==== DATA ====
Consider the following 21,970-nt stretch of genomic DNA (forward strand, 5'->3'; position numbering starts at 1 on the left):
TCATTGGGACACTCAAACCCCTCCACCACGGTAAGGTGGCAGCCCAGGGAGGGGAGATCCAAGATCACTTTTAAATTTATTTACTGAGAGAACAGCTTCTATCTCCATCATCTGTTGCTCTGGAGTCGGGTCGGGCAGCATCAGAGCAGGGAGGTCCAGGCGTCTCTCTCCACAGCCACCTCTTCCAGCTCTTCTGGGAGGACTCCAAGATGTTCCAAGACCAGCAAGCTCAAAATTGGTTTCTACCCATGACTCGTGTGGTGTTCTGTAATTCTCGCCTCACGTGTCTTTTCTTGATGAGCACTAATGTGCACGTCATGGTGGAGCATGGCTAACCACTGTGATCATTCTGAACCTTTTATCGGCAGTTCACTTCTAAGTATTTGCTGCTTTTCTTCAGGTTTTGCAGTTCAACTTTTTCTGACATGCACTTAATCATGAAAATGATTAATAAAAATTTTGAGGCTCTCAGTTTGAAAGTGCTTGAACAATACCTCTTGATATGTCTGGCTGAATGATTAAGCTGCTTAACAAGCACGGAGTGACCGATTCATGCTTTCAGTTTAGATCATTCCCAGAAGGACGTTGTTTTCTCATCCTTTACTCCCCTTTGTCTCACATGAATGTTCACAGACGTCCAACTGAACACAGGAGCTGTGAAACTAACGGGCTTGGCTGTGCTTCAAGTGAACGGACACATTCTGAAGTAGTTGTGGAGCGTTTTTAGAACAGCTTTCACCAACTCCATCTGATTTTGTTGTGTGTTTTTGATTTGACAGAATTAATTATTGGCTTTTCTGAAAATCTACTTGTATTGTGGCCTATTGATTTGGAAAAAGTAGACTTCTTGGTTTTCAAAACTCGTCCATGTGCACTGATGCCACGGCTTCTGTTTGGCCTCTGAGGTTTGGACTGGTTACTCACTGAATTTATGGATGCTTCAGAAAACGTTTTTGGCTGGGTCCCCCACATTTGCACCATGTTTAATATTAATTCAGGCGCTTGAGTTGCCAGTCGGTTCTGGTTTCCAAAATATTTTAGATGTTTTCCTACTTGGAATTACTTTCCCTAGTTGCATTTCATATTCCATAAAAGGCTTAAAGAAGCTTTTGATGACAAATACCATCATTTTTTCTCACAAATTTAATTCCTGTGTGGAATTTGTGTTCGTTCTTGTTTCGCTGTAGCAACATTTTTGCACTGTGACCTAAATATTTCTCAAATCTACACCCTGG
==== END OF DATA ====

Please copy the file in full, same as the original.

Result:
Consider the following 21,970-nt stretch of genomic DNA (forward strand, 5'->3'; position numbering starts at 1 on the left):
TCATTGGGACACTCAAACCCCTCCACCACGGTAAGGTGGCAGCCCAGGGAGGGGAGATCCAAGATCACTTTTAAATTTATTTACTGAGAGAACAGCTTCTATCTCCATCATCTGTTGCTCTGGAGTCGGGTCGGGCAGCATCAGAGCAGGGAGGTCCAGGCGTCTCTCTCCACAGCCACCTCTTCCAGCTCTTCTGGGAGGACTCCAAGATGTTCCAAGACCAGCAAGCTCAAAATTGGTTTCTACCCATGACTCGTGTGGTGTTCTGTAATTCTCGCCTCACGTGTCTTTTCTTGATGAGCACTAATGTGCACGTCATGGTGGAGCATGGCTAACCACTGTGATCATTCTGAACCTTTTATCGGCAGTTCACTTCTAAGTATTTGCTGCTTTTCTTCAGGTTTTGCAGTTCAACTTTTTCTGACATGCACTTAATCATGAAAATGATTAATAAAAATTTTGAGGCTCTCAGTTTGAAAGTGCTTGAACAATACCTCTTGATATGTCTGGCTGAATGATTAAGCTGCTTAACAAGCACGGAGTGACCGATTCATGCTTTCAGTTTAGATCATTCCCAGAAGGACGTTGTTTTCTCATCCTTTACTCCCCTTTGTCTCACATGAATGTTCACAGACGTCCAACTGAACACAGGAGCTGTGAAACTAACGGGCTTGGCTGTGCTTCAAGTGAACGGACACATTCTGAAGTAGTTGTGGAGCGTTTTTAGAACAGCTTTCACCAACTCCATCTGATTTTGTTGTGTGTTTTTGATTTGACAGAATTAATTATTGGCTTTTCTGAAAATCTACTTGTATTGTGGCCTATTGATTTGGAAAAAGTAGACTTCTTGGTTTTCAAAACTCGTCCATGTGCACTGATGCCACGGCTTCTGTTTGGCCTCTGAGGTTTGGACTGGTTACTCACTGAATTTATGGATGCTTCAGAAAACGTTTTTGGCTGGGTCCCCCACATTTGCACCATGTTTAATATTAATTCAGGCGCTTGAGTTGCCAGTCGGTTCTGGTTTCCAAAATATTTTAGATGTTTTCCTACTTGGAATTACTTTCCCTAGTTGCATTTCATATTCCATAAAAGGCTTAAAGAAGCTTTTGATGACAAATACCATCATTTTTTCTCACAAATTTAATTCCTGTGTGGAATTTGTGTTCGTTCTTGTTTCGCTGTAGCAACATTTTTGCACTGTGACCTAAATATTTCTCAAATCTACACCCTGG